Turkey has once again elected Tayyip Erdogan as president, as his relentless two-decade rule continues.
President Tayyip Erdogan extended his two decades in power in elections on Sunday, winning a mandate to pursue increasingly authoritarian policies which have polarised Turkey and strengthened its position as a regional military power.
His challenger, Kemal Kilicdaroglu, called it "the most unfair election in years" but did not dispute the outcome.
Official results showed Kilicdaroglu won 47.9% of the votes to Erdogan's 52.1%, pointing to a deeply divided nation.
The election had been seen as one of the most consequential yet for Turkey, with the opposition believing it had a strong chance of unseating Erdogan and reversing his policies after his popularity was hit by a cost-of-living crisis.
Instead, victory reinforced his image of invincibility, after he had already redrawn domestic, economic, security and foreign policy in the NATO member country of 85 million people.
The prospect of five more years of his rule was a major blow to opponents who accused him of undermining democracy as he amassed ever more power - a charge he denies.
In a victory speech in Ankara, Erdogan pledged to leave all disputes behind and unite behind national values and dreams but then switched gears, lashing out at the opposition and accusing Kilicdaroglu of siding with terrorists without providing evidence.
He said releasing former pro-Kurdish party leader Selahattin Demirtas, whom he branded a "terrorist," would not be possible under his governance.
Erdogan said inflation was Turkey's most urgent issue.
Kilicdaroglu's defeat will likely be mourned by Turkey's NATO allies which have been alarmed by Erdogan's ties to Russian President Vladimir Putin, who congratulated his "dear friend" on his victory.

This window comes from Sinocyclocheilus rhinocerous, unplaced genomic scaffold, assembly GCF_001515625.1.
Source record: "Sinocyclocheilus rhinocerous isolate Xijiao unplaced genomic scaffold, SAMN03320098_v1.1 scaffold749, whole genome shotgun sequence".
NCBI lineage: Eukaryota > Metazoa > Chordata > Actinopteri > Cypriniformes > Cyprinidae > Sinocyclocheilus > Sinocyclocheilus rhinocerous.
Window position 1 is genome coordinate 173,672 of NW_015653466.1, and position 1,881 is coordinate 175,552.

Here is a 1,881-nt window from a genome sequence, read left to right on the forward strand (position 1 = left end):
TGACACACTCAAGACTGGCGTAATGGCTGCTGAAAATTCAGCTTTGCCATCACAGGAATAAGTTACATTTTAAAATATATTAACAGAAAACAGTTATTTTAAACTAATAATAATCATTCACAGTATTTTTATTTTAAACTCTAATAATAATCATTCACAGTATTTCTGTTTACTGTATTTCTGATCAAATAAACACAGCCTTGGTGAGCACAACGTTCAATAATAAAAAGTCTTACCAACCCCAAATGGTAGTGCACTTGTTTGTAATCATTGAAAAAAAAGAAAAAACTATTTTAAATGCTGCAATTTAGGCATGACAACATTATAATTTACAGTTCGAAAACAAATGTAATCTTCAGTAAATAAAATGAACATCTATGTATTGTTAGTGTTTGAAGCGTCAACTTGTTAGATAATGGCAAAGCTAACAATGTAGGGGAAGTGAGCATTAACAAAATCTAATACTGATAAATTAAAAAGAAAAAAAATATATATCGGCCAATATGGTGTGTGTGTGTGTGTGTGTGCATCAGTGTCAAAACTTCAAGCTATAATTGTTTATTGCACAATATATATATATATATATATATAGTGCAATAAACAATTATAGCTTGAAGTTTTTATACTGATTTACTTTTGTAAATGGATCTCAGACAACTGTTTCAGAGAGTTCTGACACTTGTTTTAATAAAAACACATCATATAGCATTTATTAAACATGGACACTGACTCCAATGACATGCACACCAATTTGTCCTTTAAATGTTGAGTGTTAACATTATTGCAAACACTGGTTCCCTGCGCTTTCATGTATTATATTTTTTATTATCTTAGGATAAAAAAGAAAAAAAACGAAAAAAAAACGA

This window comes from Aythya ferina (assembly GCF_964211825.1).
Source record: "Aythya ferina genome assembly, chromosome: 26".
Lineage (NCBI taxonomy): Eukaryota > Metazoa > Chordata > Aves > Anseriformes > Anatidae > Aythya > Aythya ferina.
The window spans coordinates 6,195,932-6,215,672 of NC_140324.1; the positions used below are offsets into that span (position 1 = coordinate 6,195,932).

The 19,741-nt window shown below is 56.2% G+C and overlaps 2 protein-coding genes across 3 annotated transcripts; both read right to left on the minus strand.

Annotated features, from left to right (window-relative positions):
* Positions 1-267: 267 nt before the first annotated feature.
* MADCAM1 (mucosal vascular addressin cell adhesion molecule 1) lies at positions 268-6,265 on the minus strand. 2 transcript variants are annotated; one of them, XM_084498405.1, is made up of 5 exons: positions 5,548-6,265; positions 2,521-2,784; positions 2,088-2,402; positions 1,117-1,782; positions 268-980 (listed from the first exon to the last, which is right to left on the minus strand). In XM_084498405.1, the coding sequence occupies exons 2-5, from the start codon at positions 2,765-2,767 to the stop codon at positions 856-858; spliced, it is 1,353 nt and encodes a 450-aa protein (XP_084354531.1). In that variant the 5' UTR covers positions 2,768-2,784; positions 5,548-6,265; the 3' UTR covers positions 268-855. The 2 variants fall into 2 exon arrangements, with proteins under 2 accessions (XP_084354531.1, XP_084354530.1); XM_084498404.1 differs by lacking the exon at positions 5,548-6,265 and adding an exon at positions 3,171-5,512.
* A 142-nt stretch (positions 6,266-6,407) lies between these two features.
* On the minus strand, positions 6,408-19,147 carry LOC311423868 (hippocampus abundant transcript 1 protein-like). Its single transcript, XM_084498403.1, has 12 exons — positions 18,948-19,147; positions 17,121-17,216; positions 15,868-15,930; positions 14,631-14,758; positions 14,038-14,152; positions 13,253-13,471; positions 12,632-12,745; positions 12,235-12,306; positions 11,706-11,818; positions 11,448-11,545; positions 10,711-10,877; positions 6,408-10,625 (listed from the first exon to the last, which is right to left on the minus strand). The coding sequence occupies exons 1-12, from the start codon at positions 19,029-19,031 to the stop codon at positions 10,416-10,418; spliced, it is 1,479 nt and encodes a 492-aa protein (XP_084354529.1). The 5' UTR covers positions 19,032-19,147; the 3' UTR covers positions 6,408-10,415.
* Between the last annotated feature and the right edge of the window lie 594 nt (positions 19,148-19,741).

The Turkish lira sank to a fresh record low Monday as incumbent Recep Tayyip Erdogan secured his victory in the 2023 presidential election, extending his rule into a third decade in power.
The currency briefly touched 20.0608 against the greenback at around 11 a.m. Monday morning local time, surpassing a low seen last week. It was at 20.0913 against the dollar near 12:45 London time.
“We have a pretty pessimistic outlook on the Turkish Lira as a result of Erdogan retaining office after the election,” Wells Fargo’s Emerging Markets Economist and FX Strategist Brendan McKenna told CNBC.
McKenna forecasts that the lira will reach a new record low of 23 against the dollar by end of the second quarter, and then 25 as early as next year. It has lost some 77% of its value against the dollar over the last five years. He expects Turkey’s unorthodox monetary and economic policy frameworks to remain in place going forward.
Turkey’s monetary policy places an emphasis on the pursuit of growth and export competition rather than taming inflation, and Erdogan endorses the unconventional view that raising interest rates increases inflation.
“The current set up is just not sustainable,” said BlueBay Asset Management’s Senior EM Sovereign Strategist Timothy Ash via email.
“With limited FX reserves and massively negative real interest rates the pressure on the lira is heavy,” Ash continued.
Istanbul’s main index, the Turkey ISE National 100 gained roughly 4.31%.
Credit default swaps, which measure the cost of insuring exposure to Turkish debt, also spiked.
Five-year CDS were trading at around 664.18 basis points, marking a 20% climb from the 550 basis point level prior to the run-offs, according to Refinitiv data.
These developments reflect market participants’ belief that orthodox policies, which were promised by the political opposition, were the only way to get the Turkish economy out of a potential crisis, said Selva Demiralp, a professor of economics at Koç University.
Meanwhile, MarketVector’s CEO Steven Schoenfeld wrote in an e-mail. “If the Lira continues to plunge and inflation surges again due to the policy of inappropriately-low interest rates, we could see a repeat of the ‘flight to safety’ allocation to Turkish equities by local investors which moved the market sharply higher in 2022.”